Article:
Aunt Books Wanted!

Elizabeth Bastos

Staff Writer

Elizabeth Bastos has written for The New York Times, The Washington Post, and The Boston Globe, and writes at her blog 19th-Century Lady Naturalist. Follow her on Twitter: @elizabethbastos

As I write this on August 29, 2012, my sister is in labor. This is her first child. Not to make this all about me, but by the end of the day today I will be an auntie–at least this is what I think I want to be called. Or tia. Tia E has a nice ring, doesn’t it? Or it sounds like something you have to be inoculated against. Either way, it is a role that is new to me. My bookshelf is full of mother issues, father issues, planetary issues, time travel, but there is no section yet labeled AUNT.

Being bookish, I turn to books for assistance with all of life’s milestones and this one is no different (I’m freaking out! My little sister, who in my mind is perpetually eleven, is going to be a mother and will finally understand what I’ve been going through the past seven years! I’m so excited!) so I’m re-reading the chapter in Madeleine L’Engle’s A Wrinkle In Time.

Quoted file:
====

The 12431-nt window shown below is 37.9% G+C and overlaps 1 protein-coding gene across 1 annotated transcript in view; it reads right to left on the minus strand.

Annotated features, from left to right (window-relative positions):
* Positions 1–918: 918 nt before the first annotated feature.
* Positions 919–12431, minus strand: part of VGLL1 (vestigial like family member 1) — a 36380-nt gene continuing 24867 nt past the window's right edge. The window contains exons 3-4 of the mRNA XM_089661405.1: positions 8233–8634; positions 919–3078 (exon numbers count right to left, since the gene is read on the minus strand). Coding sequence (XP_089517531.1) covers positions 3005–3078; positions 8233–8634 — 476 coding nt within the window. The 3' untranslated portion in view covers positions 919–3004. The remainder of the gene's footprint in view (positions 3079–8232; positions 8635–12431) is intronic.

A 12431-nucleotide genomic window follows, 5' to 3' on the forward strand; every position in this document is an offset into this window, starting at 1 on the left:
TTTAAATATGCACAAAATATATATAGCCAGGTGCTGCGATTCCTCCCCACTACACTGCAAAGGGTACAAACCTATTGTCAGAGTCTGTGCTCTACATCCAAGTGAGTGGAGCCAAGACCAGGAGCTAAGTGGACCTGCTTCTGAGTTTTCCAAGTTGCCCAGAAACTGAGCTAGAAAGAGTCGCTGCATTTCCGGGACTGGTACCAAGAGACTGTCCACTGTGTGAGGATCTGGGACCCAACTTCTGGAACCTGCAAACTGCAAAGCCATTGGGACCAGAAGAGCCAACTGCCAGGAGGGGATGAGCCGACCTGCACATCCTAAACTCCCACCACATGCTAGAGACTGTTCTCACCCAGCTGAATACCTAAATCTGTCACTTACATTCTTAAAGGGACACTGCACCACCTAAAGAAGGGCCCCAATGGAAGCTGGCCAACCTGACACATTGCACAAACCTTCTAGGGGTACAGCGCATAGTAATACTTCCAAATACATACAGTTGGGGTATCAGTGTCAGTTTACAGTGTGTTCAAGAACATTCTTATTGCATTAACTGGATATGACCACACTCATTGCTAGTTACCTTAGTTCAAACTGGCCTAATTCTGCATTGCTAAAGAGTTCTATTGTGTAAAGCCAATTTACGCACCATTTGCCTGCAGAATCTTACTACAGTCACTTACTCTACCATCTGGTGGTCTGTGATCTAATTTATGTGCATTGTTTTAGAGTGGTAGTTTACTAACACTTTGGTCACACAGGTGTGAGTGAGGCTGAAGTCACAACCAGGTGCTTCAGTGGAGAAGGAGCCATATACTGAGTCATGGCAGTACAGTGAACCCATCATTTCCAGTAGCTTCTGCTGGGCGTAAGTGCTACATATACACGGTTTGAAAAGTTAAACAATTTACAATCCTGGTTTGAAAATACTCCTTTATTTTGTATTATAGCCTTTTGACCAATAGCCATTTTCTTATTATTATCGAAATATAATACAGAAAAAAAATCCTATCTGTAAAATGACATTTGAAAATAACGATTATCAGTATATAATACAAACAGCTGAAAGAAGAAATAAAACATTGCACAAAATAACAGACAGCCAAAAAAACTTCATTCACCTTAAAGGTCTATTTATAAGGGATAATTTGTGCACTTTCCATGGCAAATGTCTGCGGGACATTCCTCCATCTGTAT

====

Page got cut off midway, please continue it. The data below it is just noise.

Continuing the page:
What other aunt books can you recommend, dear reader? Role models who are positive, not James and The Giant Peach aunts who are mean and bony and eventually get trodden by an overlarge piece of fruit. Aunts who are awesome. Who buy you stuff your mother wouldn’t, like Francie’s Aunt Sissy in A Tree Grows in Brooklyn, and teach you things.

Aunt Beast is a compassionate fuzzy octopus from another planet – exactly what I’m going for as Tia E. All my aunts are like this. Warm. Weird in a good way (one of my favorites is really in to birds and can call each one in bird language).

Aunts are a pleasant different weird, like the light the moon, a counterpoint to the intense blazing star of the sun of the love of mothers. Aunt Moon. That sounds really weird, and good as it calls to mind my favorite Greek, Artemis, goddess of the moon, the hunt, and birthing.